Now, we’ve been very clear on that from the very beginning, we want to keep working to make sure that people benefit from the child care reforms which again, as Nick noted, seem to be widely lauded. There are one million Australian families who’d benefit from those child care reforms, and they are particularly focussed on ensuring that families and mums who are less well off, but who are working and who want to work more or who want to work and engage in the workforce for the first time are disproportionately benefitted. So we want to find a way to benefit those families and those mums, but Nick’s position appears to be now that that shouldn’t be through savings in the Family Tax Benefit system.

FRAN KELLY:

He says the trade-off is too harsh. He says these reforms come at too high a cost and it quotes, your model I think, which is a family with a shared income of $75, 000 could be about $1000 a year worse off. He says that’s fundamentally flawed and unfair.

MINISTER PORTER:

Well, again, I think that’s a way of looking at it which does not take into account the very heavy benefits that exist inside the reforms we’re proposing to child care. So, there can be a benefit to a family, just like that, to the tune of, literally, thousands of dollars, if they are a family who is accessing child care or after school care, or who wants to, or wants to access those things more.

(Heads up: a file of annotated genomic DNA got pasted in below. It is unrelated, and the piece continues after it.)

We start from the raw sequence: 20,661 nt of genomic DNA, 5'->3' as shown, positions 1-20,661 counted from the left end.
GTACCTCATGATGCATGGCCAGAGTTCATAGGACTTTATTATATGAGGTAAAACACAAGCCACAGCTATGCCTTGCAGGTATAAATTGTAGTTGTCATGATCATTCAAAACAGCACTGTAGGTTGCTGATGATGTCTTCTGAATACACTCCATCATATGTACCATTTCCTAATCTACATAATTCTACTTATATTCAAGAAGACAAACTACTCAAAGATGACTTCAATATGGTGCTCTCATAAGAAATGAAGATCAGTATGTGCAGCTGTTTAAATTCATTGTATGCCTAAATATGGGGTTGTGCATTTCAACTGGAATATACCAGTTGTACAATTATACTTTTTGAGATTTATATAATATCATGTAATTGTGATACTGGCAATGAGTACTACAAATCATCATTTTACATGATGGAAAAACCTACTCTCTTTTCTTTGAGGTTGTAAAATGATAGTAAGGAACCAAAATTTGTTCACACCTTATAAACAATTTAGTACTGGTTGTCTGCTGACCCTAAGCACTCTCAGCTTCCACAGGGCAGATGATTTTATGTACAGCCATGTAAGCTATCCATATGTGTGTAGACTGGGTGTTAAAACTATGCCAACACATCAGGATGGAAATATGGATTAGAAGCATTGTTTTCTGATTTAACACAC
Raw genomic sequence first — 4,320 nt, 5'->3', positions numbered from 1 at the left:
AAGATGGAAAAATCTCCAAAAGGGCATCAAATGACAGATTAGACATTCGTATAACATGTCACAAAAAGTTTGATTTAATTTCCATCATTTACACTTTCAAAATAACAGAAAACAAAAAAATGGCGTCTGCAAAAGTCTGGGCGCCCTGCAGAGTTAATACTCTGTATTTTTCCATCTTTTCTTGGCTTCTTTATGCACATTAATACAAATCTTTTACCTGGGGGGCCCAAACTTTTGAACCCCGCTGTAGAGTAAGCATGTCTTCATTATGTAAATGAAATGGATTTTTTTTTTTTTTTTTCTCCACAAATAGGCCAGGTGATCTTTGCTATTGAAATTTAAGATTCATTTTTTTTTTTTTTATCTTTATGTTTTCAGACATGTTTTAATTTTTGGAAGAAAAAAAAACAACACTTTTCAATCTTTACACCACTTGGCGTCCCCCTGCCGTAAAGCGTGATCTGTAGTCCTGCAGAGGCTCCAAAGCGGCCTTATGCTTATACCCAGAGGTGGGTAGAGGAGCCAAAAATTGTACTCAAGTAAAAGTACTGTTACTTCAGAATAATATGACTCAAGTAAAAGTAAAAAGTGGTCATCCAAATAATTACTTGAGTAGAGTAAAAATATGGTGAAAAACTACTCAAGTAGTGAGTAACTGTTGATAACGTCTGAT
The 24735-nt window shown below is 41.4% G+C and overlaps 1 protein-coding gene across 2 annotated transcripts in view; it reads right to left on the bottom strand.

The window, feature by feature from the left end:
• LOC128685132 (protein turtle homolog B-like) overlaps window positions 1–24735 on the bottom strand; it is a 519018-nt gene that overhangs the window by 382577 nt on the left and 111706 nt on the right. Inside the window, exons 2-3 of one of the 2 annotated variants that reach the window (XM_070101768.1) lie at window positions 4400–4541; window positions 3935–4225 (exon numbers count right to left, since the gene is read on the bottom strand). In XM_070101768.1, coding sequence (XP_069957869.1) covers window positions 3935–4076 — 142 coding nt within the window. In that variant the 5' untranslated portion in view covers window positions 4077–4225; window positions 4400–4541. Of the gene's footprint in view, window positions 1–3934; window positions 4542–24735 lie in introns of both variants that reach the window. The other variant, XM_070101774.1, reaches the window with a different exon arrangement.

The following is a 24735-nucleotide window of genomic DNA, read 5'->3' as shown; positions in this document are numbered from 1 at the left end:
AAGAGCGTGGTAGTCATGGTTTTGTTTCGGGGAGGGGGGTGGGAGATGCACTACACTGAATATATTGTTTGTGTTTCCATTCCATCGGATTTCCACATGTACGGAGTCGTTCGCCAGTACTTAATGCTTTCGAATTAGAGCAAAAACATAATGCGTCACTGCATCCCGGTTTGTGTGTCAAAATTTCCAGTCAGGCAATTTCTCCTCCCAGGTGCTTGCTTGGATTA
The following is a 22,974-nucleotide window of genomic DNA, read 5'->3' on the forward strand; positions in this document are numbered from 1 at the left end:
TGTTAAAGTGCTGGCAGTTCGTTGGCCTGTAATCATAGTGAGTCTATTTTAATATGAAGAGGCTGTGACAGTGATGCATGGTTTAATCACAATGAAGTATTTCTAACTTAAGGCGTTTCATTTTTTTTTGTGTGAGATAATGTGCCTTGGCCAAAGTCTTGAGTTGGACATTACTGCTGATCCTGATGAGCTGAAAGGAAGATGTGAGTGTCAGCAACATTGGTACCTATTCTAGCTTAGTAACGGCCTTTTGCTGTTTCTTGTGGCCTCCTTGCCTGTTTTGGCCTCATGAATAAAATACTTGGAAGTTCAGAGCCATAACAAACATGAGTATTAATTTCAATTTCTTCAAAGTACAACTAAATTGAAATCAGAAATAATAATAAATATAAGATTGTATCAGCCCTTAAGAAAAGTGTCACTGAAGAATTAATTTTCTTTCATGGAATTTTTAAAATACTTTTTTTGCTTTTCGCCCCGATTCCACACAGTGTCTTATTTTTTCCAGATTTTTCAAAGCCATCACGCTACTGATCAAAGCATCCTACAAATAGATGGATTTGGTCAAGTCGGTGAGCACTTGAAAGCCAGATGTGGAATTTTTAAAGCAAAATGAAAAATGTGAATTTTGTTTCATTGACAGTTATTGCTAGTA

I did note…

FRAN KELLY:

Which is not all.

MINISTER PORTER:

Well, not all of them, but the overwhelming majority. So you’ve got 1.2 million families inside the Family Tax Benefit system who have children of child care age, zero to five; or after school care age, six to twelve.

So we think that the benefits are disproportionately in favour of families, and focussed very much on families that we think need the most help – and they’re families of lower incomes who are engaging, or want to engage more, in the workforce.